Clay soil is commonly referred to as heavy soil, because it has poor draining abilities that often results in plants getting fungal infections or dying from excessive water. This soil type is made up of other soils such as loam, sand and silt, as well as minerals, air and water. In order for a soil to be deemed clay soil, it must contain at least 50 percent clay. For gardeners, this can mean the death toll for a number of plants without making the proper soil amendments to improve drainage.

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Step 1

Fill a jar with 2/3 water. You can use an empty mayonnaise jar for the clay soil test.

Step 2

Dig a 6-inch hole and collect 2 cups of soil from the bottom. Pour the soil into the jar.

Step 3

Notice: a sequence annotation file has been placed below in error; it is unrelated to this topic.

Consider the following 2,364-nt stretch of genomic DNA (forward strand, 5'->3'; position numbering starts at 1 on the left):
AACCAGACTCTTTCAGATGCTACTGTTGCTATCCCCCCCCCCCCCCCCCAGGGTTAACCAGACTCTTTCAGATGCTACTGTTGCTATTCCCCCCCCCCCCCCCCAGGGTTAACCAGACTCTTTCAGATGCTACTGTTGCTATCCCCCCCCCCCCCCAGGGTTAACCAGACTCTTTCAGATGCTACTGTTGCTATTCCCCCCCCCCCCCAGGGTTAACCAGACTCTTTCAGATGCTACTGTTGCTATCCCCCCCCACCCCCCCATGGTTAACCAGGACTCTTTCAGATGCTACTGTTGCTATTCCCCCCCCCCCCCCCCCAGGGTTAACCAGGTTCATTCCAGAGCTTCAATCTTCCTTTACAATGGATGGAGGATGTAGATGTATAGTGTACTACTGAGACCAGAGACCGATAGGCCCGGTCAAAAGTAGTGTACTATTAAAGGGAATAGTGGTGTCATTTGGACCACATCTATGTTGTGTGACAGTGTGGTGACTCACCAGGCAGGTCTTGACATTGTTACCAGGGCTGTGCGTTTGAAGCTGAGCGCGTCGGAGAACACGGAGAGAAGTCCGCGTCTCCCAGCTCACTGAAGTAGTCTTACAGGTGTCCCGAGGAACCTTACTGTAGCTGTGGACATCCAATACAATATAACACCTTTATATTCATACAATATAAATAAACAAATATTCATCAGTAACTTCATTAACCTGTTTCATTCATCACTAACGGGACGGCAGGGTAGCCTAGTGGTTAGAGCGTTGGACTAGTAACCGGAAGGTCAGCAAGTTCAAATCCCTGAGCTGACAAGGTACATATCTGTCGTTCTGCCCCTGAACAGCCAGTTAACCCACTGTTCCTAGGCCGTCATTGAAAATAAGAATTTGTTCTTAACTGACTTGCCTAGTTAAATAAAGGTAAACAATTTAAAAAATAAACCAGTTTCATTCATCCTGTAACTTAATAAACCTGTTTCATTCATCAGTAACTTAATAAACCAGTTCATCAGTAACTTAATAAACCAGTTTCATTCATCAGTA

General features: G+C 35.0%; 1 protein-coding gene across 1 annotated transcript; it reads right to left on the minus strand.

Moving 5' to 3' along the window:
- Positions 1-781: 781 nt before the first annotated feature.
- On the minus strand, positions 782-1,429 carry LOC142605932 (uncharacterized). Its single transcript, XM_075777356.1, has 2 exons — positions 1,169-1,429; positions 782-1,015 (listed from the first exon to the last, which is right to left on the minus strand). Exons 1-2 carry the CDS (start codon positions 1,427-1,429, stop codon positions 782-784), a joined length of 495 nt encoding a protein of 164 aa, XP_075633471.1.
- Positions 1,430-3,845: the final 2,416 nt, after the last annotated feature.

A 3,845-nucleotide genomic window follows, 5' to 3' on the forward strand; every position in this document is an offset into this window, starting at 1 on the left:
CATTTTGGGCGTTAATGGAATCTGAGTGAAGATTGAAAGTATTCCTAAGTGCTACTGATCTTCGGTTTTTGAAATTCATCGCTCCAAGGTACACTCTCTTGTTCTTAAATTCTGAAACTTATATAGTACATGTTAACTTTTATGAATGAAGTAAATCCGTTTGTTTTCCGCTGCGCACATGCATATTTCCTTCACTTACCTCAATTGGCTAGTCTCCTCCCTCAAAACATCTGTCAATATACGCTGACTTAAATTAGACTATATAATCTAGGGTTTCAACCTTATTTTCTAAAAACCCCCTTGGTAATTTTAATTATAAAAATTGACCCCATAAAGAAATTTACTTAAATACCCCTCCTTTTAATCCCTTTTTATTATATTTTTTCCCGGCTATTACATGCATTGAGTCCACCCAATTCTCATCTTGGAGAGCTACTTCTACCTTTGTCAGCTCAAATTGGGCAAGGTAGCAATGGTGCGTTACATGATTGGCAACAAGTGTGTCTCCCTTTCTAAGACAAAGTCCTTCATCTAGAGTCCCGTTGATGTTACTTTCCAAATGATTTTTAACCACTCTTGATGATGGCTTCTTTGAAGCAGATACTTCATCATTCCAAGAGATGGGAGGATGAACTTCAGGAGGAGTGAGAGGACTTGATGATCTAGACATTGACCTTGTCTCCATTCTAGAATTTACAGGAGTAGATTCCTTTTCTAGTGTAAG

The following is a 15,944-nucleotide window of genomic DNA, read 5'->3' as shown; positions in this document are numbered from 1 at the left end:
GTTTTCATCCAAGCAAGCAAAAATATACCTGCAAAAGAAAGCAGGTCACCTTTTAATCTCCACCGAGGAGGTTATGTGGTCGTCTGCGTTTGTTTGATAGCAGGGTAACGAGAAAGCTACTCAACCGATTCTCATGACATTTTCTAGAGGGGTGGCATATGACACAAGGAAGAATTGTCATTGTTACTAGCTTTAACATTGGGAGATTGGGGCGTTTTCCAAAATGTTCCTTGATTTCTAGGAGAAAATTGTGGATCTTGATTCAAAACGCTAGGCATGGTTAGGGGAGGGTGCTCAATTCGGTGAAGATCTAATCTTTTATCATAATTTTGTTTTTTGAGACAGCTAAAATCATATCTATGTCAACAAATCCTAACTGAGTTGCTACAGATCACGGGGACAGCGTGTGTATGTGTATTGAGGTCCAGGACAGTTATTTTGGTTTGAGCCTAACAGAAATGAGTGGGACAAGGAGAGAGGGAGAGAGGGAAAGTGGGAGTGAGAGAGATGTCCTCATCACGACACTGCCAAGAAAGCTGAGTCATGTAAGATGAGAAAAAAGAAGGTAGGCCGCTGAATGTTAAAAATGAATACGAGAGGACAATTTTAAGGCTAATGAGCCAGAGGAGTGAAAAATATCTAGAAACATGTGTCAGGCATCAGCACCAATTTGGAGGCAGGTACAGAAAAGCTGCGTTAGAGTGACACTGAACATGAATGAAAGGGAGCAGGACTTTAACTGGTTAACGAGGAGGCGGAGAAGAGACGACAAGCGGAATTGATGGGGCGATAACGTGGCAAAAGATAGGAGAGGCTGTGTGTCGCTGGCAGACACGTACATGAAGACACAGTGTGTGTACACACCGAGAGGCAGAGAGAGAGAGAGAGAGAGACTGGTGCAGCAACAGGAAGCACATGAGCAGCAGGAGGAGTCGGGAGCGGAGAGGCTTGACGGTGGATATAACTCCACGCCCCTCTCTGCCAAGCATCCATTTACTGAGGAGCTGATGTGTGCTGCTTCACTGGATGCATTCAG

Shake up the jar and allow the soil to settle for one minute. With a marker, mark on the jar where the first bottom layer of soil has settled. Wait two minutes and mark where the second layer from the bottom settles.

Step 4

Allow the rest of the soil to settle for 24 hours. Mark on the jar where the top layer has settled.

Step 5

Examine the soil layers. If the bottom layer makes up the highest percentage of soil in the jar, you have sandy soil. A high percentage of the top layer of soil indicates that you have clay soil. Three equal layers indicates loam soil, which has the best draining abilities.